There is a good analysis over on Financial News about trends and adaptation in private equity in the a recovery period following the financial crisis that began back in 2008. At that time, fundraising and the ability to complete buyouts suffered “dramatic” decreases in the immediate aftermath of Bank Lehman’s demise and have only recently started to improve.
Around USD 680 billion was raised in 2008 for private equity funds in the first six months of the year, and then less than USD 5 billion in the next six months following the crisis. According to Preqin, just USD 317.5 billion was raised in the following year by 932 funds.
The figures have yet to significantly increase, as the above graphic from E&Y shows. Last year, USD 365.4 billion was raised for 954 funds and so far this year USD 284.3 billion has been raised for 503 funds. On average, fundraising now takes 50% to 100% longer than it did before 2008, significantly longer than before.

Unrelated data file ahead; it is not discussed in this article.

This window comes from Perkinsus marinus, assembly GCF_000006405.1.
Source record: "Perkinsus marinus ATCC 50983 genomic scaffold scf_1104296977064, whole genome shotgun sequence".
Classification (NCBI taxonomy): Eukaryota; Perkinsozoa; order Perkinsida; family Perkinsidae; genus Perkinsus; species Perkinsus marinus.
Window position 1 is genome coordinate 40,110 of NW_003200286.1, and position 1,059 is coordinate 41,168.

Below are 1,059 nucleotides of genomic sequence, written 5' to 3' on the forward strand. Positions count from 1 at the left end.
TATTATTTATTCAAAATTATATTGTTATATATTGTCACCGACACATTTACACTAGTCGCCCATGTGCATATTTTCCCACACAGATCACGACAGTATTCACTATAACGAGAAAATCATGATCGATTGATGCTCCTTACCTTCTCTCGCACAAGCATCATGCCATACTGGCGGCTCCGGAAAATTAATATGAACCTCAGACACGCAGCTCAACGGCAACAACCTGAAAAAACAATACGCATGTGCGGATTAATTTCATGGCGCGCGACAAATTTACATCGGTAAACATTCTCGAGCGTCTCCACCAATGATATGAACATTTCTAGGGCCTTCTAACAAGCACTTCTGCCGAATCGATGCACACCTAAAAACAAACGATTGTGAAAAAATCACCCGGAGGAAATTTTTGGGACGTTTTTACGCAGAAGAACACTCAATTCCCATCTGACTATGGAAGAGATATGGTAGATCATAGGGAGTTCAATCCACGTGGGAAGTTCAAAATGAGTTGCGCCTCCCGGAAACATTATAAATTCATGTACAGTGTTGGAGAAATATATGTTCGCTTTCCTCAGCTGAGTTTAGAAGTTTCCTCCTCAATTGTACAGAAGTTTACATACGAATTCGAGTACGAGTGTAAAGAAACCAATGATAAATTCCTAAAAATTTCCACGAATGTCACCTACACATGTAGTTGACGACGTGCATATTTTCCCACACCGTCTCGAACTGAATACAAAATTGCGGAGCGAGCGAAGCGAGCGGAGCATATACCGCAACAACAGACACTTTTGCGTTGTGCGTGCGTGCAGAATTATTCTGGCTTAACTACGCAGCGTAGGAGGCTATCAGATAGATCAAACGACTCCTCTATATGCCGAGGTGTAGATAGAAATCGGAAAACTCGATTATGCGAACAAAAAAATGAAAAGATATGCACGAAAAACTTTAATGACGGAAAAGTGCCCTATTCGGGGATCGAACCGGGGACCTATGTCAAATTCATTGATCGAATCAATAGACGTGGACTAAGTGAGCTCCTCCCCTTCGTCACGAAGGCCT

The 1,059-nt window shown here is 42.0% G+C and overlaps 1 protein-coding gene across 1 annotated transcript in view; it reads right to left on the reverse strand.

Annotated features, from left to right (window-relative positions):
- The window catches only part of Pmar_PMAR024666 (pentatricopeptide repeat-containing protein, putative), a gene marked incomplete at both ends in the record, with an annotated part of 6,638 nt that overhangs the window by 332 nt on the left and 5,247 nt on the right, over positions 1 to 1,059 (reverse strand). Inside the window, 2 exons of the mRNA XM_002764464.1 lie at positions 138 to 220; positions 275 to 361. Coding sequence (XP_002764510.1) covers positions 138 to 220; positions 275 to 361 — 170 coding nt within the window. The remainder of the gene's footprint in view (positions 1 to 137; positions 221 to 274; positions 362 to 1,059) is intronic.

The reasons for the slow recovery are that investors are being more selective. They are acting under the understanding that making money using leverage was not going to work going forward, especially in places where leverage is difficult to get, other than in the US, UK, Germany and France.
Trust between firms and investors was shaken when it came to valuation adjustments post-financial crisis when portfolios were marked down in value by 40% to 60%. The good news is that private equity teams are adapting and are now focused on acquiring only the best assets, despite fierce competition.
Another positive to note is that there hasn’t been as much of a reduction in the number of private equity players as predicted at the beginning of 2009, nor have divestments of fund allocations in secondary transactions been as high and sizable as expected, which shows that hope remains high among LPs. (Image Source E&Y)